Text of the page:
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Chronology of Japanese Cinema
The film economic boom created by the Russo-Japanese encouraged Yokota Shokai to build a processing laboratory in the Shinsenen district of Kyoto, in the south side of Nijo Castle. Pioneer cinematographer Tsuchiya Tsuneji (real name Tsuchiya Tsunekichi ) was signed on as a production engineer to duplicate film prints imported from France and develop Yokota's own shot footage. Until then any film processing or duplication had to be outsourced to companies like Osaka's Terada Seijiro Shoten or Tokyo's Tsurubuchi Gentoten. But very soon, frictions arose between Yokota's boss, Yokota Einosuke, and Tsuchiya who left the company to be replaced by his nephew Fukui Shigekazu (1) . In a conversation with film historian Tanaka Junichiro, Fukui stated his and his uncle's dislike for their work at Yokota due to the company's common practice of economizing on film by setting the camera speed at 7 or 8 frames per second resulting in an extremely poor picture quality of the finished product (Tanaka, p. 145). After a year and half, he also left Yokota to join the recently established M Pathe. His successor at Yokota was Ogawa Makita who served as cameraman on director Makino Shozo's film Honnoji Kassen (Battle of Honno-ji Temple).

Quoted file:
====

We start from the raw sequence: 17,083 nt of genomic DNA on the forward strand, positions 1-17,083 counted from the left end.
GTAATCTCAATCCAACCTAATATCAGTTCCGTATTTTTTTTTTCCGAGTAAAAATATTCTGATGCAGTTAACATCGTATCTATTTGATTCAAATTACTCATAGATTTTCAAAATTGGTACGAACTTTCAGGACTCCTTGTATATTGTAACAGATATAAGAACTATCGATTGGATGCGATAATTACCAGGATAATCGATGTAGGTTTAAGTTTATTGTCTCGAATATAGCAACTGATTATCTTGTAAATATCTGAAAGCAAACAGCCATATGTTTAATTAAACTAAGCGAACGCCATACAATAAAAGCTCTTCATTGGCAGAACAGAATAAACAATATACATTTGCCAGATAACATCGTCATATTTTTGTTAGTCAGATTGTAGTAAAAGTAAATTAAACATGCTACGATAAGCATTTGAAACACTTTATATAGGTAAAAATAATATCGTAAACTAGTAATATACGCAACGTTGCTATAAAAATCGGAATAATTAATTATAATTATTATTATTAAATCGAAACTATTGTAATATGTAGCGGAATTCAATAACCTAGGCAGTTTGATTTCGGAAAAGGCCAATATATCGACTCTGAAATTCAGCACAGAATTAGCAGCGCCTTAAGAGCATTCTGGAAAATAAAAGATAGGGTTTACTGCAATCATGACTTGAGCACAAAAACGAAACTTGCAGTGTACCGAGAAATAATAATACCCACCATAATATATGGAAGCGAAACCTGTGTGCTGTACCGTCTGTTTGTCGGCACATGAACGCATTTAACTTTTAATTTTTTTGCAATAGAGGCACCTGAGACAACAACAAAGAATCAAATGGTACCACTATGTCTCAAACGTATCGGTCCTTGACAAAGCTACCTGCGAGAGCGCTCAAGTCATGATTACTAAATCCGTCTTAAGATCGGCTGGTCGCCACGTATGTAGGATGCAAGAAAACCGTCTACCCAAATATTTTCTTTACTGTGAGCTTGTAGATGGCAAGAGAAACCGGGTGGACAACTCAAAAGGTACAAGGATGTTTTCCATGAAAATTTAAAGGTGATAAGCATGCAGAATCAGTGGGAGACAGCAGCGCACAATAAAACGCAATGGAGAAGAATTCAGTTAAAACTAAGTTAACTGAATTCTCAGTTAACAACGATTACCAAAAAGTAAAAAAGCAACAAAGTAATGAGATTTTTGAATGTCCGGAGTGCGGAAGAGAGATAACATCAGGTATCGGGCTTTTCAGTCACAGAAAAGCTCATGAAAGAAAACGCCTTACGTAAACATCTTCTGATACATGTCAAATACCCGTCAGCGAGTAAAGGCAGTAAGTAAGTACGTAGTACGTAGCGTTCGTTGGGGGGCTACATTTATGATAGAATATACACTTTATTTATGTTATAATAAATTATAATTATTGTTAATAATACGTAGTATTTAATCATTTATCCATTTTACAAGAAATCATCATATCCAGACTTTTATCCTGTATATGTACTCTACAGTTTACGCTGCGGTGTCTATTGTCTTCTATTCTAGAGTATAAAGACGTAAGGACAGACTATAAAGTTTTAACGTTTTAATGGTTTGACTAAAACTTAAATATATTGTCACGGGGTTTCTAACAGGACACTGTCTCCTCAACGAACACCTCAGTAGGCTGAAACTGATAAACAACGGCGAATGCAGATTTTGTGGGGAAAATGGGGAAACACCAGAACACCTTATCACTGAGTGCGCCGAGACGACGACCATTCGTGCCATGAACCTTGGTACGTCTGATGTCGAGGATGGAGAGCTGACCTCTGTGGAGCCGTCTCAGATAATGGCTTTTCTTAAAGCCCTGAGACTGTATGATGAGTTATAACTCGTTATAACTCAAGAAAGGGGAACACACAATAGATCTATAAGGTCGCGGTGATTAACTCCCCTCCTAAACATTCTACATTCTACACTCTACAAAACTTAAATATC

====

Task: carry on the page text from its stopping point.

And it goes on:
Irie Yoshiro has examined the different camera and projection speeds in the silent era. He notes how the four pioneering production companies with studio, Yoshizawa Shoten, M. Pathe, Yokota Shoten, and Fukuhodo, had established standard speeds of their own before they merged into Nikkatsu in September 1912 (2). After the consolidation of Nikkatsu, its studio in Kyoto, Yokota's former Hokkedo studio completed in January 1912, resumed Yokota's filmmaking practice of shooting their kyu-geki (classical drama) at 8 fps, which persisted until the 1920s.
At a time when Japanese films composed almost entirely of single and static shots were the rule, and virtually continued to be so for approximately another decade, Yoshizawa Shoten's cameraman Chiba Kichizo (1) produced what is arguably the first moving, hand-held, camera shot in Japanese cinema history. This took place during the filming of the victory parade to celebrate the triumphal return of war hero Admiral Togo Heihachiro held in Tokyo on 22 October 1905. Film historian Sato Tadao claims that Chiba even climbed a lamp post to take an overhead shot, again possibly the first in Japanese film history, of the crowds (Sato, 119). Years later, cameraman Edamasa Yoshiro, in a conversation with film historian Tanaka Junichiro, described how Chiba, his mentor at Yoshizawa Shoten, dismounted his lightweight Gaumont camera from its tripod and placed it on his shoulder to shoot the parade. Also at the same event, Edamasa continues, Chiba, holding the camera with both hands, began filming as he made his way through the lines of people while Edamasa, walking by his side, cranked the camera (Tanaka, 132).